Denise Gough stars as Missy, left, and Keira Knightley as Colette in "Colette."

Keira Knightley appears to have just accepted the fact that she’s at her best — and in her best movies — when she travels back in time.

The actress is the reigning queen of the period piece. She simply looks and sounds and feels like someone who lived and loved between 80 to 200 years ago. “Pride and Prejudice,” “Atonement,” “The Imitation Game,” “Anna Karenina,” “The Duchess,” “A Dangerous Method” — films of varying quality, but in each case, Knightley felt right at home, blending perfectly into the texture of these long-gone worlds while still managing to shine on through.

Knightley stars in contemporary-set movies from time to time, and she’s typically quite good in them. But when you see her in a modern setting, you can’t help but wonder: Where’s Keira’s fancy dress? Where’s her tall wig? Why isn’t she reading old books in a meadow?

In the arch new biopic “Colette,” Knightley gets one of her best roles in years as Sidonie-Gabrielle Colette, a French country girl who moves to the opulent bohemia of late-19th-century Paris after marrying the successful writer Willy (Dominic West).

(No French accents here. Just Brits speaking English Englishly.)

With creditors on his heels, Willy asks his new wife to pen a book that he can publish under his name. She comes up with a semi-autobiographical novel about an intrepid young woman named Claudine.

The book becomes an overnight bestseller and cultural sensation, leading to popular sequels, launching a new hairstyle fad (“the Claudine”) and spurring Claudine adaptations in theaters and music halls. All of it under Willy’s name.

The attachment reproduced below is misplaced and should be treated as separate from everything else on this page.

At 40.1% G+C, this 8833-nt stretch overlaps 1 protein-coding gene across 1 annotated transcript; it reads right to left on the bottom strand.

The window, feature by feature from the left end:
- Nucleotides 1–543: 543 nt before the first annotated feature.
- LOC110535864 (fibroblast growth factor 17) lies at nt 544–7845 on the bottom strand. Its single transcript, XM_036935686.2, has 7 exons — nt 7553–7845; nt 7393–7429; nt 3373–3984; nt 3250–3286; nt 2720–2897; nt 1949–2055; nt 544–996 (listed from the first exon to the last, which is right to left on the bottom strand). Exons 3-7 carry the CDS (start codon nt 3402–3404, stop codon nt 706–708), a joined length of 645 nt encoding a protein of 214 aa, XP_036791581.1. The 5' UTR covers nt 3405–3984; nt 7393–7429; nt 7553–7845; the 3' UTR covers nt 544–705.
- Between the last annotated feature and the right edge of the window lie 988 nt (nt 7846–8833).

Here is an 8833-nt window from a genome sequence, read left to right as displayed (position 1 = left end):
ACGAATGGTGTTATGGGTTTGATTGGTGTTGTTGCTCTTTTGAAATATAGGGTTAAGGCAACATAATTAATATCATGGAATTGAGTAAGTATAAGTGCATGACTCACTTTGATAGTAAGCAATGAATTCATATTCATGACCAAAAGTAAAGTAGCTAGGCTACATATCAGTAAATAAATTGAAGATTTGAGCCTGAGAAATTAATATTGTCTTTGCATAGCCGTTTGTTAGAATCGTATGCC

Colette’s fine with this arrangement. At least at first. But as she grows increasingly bold and confident in her abilities, she begins to want her authorship to be known. Willy isn’t keen on this idea, but Colette is willing to fight.

Through this battle, “Colette” examines the gender roles and social constraints of the day, and yet the film isn’t even interested in Colette’s fight for credit until the last 20 minutes or so. (Spoilers: Colette went on to become one of the most successful and prolific French novelists of the early 20th century.)

“Colette” is considerably more interested in sex. About a half-hour in, “Colette” fully becomes what it really is: a fun and frothy sex comedy with a side of acerbically witty dialogue.

Willy is unfaithful from the start of their marriage. At first, Colette is outraged, but she gradually comes to realize that she, too, has a wandering eye for other women. Before long, Willy and Colette are openly having affairs (sometimes with the same woman!). This leads to scandal, which finds its way into the plots of “Claudine” novels, which leads to more scandal, which leads to great sales, which leads to more sex/scandal/money.

“Colette” is about one woman’s quest to gain freedom in all endeavors — personal, sexual and creative. Her struggle to obtain ownership of her work coincides with her fight to openly love how she wants to love and, more to the point, whom she wants to love.

Director Wash Westmoreland (who co-wrote the script) mounts the film handsomely. Period-piece aficionados will have plenty of fine scenery and costumes to relish in. The film even has a diamond-encrusted tortoise.

But I’m always partial to these kinds of movies (let’s just call them Keira Knightley movies) for the words. Colette, Willy and their coterie have sharp tongues, whether they’re trying to flirt, injure each other or discuss the agonies and ecstasies of the creative process.

Whether “Colette” is your thing can probably be judged from how positively you respond to this exchange between Colette and a fellow writer:

Colette: “Have you always written?”

Writer: “I didn’t really have a choice. It was simply ... there.”

Colette: “Does it make you happy?”

Writer: “God, no. I do it to prevent me from going mad. Sometimes, occasionally, it will transport me.”

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